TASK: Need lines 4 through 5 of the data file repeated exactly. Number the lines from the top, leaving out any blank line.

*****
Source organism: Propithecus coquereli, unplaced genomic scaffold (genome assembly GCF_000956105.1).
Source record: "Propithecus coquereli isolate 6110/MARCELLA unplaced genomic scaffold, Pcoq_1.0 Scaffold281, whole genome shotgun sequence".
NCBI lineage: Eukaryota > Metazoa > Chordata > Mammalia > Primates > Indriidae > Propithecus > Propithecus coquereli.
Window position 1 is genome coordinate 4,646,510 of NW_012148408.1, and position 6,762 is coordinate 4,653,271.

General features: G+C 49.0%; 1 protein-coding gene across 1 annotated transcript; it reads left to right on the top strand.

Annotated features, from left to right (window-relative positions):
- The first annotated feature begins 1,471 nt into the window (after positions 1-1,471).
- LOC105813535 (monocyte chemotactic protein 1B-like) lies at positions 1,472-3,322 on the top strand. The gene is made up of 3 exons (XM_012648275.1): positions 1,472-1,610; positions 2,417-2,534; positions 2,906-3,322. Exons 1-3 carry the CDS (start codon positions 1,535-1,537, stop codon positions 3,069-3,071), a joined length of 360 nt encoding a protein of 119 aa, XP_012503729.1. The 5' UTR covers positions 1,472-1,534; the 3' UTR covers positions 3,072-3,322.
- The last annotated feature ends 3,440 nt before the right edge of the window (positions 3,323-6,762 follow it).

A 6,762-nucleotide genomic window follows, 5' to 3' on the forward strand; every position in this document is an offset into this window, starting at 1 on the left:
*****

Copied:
Window position 1 is genome coordinate 4,646,510 of NW_012148408.1, and position 6,762 is coordinate 4,653,271.

General features: G+C 49.0%; 1 protein-coding gene across 1 annotated transcript; it reads left to right on the top strand.